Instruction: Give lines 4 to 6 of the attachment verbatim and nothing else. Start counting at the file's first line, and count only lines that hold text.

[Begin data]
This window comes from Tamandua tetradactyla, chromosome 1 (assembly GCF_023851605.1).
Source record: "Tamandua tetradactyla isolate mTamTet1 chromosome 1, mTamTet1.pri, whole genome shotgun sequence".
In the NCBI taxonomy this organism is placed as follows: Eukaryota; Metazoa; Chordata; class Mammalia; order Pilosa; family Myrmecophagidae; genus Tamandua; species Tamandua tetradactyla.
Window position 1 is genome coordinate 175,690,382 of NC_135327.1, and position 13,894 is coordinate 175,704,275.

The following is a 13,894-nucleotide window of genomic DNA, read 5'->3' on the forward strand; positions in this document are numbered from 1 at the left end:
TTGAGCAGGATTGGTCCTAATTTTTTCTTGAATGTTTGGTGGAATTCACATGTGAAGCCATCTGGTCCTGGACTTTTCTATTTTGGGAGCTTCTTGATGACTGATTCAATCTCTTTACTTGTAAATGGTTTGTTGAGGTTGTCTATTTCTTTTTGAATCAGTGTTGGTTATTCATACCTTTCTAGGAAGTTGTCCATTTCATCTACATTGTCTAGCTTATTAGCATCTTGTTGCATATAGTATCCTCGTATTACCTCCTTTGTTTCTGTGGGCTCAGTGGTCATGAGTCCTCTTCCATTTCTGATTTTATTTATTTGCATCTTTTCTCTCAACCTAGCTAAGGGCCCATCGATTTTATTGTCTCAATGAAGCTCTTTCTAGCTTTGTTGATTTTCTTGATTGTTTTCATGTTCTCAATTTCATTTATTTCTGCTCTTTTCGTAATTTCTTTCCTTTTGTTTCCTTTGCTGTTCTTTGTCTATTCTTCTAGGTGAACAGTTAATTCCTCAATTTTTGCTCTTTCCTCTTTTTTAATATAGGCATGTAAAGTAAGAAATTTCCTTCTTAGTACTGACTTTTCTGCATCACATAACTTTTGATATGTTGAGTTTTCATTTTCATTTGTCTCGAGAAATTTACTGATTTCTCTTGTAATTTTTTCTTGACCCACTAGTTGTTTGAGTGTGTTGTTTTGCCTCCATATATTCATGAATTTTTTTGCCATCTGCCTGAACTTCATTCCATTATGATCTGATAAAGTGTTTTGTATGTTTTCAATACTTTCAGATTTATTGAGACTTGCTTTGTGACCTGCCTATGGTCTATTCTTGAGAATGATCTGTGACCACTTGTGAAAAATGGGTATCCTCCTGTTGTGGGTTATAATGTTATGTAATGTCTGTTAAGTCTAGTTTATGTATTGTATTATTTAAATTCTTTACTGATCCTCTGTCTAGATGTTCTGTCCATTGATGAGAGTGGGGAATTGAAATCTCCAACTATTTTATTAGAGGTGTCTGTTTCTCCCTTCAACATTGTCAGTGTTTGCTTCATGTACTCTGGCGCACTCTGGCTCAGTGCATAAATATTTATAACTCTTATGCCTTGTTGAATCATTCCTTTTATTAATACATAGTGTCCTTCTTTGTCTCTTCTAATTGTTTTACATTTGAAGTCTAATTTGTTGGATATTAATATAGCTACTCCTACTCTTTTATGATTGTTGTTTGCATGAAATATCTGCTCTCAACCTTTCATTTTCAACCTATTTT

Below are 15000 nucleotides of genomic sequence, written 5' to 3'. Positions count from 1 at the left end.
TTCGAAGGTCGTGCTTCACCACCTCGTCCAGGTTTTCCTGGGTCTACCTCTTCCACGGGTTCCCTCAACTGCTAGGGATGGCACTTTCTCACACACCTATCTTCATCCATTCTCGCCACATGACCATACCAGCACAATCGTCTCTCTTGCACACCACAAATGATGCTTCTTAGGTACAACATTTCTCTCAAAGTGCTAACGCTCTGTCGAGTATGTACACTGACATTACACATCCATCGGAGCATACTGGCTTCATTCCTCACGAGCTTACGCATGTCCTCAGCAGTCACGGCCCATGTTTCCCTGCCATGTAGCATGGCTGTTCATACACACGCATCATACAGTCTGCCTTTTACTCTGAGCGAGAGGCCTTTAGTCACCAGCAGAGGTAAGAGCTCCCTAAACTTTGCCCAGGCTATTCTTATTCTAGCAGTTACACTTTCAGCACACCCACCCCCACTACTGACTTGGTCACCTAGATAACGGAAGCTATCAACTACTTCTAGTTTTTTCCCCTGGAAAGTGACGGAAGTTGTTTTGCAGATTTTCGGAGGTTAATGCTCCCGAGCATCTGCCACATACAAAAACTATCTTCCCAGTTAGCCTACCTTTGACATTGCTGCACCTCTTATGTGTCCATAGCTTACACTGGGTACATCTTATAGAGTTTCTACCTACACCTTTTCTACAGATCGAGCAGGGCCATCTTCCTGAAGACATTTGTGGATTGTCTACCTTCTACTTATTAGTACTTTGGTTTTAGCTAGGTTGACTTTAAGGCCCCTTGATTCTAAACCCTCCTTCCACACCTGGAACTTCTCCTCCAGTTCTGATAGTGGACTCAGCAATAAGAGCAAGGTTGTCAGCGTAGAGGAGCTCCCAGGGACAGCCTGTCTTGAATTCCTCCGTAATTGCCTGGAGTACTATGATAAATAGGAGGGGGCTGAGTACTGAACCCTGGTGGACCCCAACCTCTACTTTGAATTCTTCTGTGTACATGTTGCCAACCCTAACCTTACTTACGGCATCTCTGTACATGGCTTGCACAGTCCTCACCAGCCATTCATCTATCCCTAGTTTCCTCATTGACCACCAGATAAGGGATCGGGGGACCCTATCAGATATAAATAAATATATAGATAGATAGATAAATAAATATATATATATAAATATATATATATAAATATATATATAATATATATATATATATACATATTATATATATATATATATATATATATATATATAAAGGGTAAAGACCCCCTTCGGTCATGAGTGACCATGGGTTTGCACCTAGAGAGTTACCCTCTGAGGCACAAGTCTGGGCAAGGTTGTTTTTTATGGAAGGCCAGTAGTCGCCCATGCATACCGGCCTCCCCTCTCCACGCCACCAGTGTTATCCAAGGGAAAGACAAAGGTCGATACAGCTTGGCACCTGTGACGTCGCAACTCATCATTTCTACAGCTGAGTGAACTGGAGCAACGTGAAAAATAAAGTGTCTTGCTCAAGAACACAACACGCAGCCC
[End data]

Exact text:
Window position 1 is genome coordinate 175,690,382 of NC_135327.1, and position 13,894 is coordinate 175,704,275.

The following is a 13,894-nucleotide window of genomic DNA, read 5'->3' on the forward strand; positions in this document are numbered from 1 at the left end:
TTGAGCAGGATTGGTCCTAATTTTTTCTTGAATGTTTGGTGGAATTCACATGTGAAGCCATCTGGTCCTGGACTTTTCTATTTTGGGAGCTTCTTGATGACTGATTCAATCTCTTTACTTGTAAATGGTTTGTTGAGGTTGTCTATTTCTTTTTGAATCAGTGTTGGTTATTCATACCTTTCTAGGAAGTTGTCCATTTCATCTACATTGTCTAGCTTATTAGCATCTTGTTGCATATAGTATCCTCGTATTACCTCCTTTGTTTCTGTGGGCTCAGTGGTCATGAGTCCTCTTCCATTTCTGATTTTATTTATTTGCATCTTTTCTCTCAACCTAGCTAAGGGCCCATCGATTTTATTGTCTCAATGAAGCTCTTTCTAGCTTTGTTGATTTTCTTGATTGTTTTCATGTTCTCAATTTCATTTATTTCTGCTCTTTTCGTAATTTCTTTCCTTTTGTTTCCTTTGCTGTTCTTTGTCTATTCTTCTAGGTGAACAGTTAATTCCTCAATTTTTGCTCTTTCCTCTTTTTTAATATAGGCATGTAAAGTAAGAAATTTCCTTCTTAGTACTGACTTTTCTGCATCACATAACTTTTGATATGTTGAGTTTTCATTTTCATTTGTCTCGAGAAATTTACTGATTTCTCTTGTAATTTTTTCTTGACCCACTAGTTGTTTGAGTGTGTTGTTTTGCCTCCATATATTCATGAATTTTTTTGCCATCTGCCTGAACTTCATTCCATTATGATCTGATAAAGTGTTTTGTATGTTTTCAATACTTTCAGATTTATTGAGACTTGCTTTGTGACCTGCCTATGGTCTATTCTTGAGAATGATCTGTGACCACTTGTGAAAAATGGGTATCCTCCTGTTGTGGGTTATAATGTTATGTAATGTCTGTTAAGTCTAGTTTATGTATTGTATTATTTAAATTCTTTACTGATCCTCTGTCTAGATGTTCTGTCCATTGATGAGAGTGGGGAATTGAAATCTCCAACTATTTTATTAGAGGTGTCTGTTTCTCCCTTCAACATTGTCAGTGTTTGCTTCATGTACTCTGGCGCACTCTGGCTCAGTGCATAAATATTTATAACTCTTATGCCTTGTTGAATCATTCCTTTTATTAATACATAGTGTCCTTCTTTGTCTCTTCTAATTGTTTTACATTTGAAGTCTAATTTGTTGGATATTAATATAGCTACTCCTACTCTTTTATGATTGTTGTTTGCATGAAATATCTGCTCTCAACCTTTCATTTTCAACCTATTTT